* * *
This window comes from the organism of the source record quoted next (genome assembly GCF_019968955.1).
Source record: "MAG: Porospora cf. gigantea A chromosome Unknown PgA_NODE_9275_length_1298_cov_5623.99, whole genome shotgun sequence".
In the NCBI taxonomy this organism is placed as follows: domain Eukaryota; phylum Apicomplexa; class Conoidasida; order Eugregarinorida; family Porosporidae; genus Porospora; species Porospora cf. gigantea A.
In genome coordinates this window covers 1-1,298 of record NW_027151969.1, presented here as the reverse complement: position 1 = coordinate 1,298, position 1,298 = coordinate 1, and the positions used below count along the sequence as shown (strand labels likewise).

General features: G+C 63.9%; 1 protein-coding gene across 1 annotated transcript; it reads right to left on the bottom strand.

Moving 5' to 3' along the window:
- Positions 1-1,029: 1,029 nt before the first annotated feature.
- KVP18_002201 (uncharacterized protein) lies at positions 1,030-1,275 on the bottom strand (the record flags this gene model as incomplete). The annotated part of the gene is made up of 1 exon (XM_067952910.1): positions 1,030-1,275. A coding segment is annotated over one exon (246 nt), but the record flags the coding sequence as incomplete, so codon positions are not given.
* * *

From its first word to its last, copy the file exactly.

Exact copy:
This window comes from the organism of the source record quoted next (genome assembly GCF_019968955.1).
Source record: "MAG: Porospora cf. gigantea A chromosome Unknown PgA_NODE_9275_length_1298_cov_5623.99, whole genome shotgun sequence".
In the NCBI taxonomy this organism is placed as follows: domain Eukaryota; phylum Apicomplexa; class Conoidasida; order Eugregarinorida; family Porosporidae; genus Porospora; species Porospora cf. gigantea A.
In genome coordinates this window covers 1-1,298 of record NW_027151969.1, presented here as the reverse complement: position 1 = coordinate 1,298, position 1,298 = coordinate 1, and the positions used below count along the sequence as shown (strand labels likewise).

General features: G+C 63.9%; 1 protein-coding gene across 1 annotated transcript; it reads right to left on the bottom strand.

Moving 5' to 3' along the window:
- Positions 1-1,029: 1,029 nt before the first annotated feature.
- KVP18_002201 (uncharacterized protein) lies at positions 1,030-1,275 on the bottom strand (the record flags this gene model as incomplete). The annotated part of the gene is made up of 1 exon (XM_067952910.1): positions 1,030-1,275. A coding segment is annotated over one exon (246 nt), but the record flags the coding sequence as incomplete, so codon positions are not given.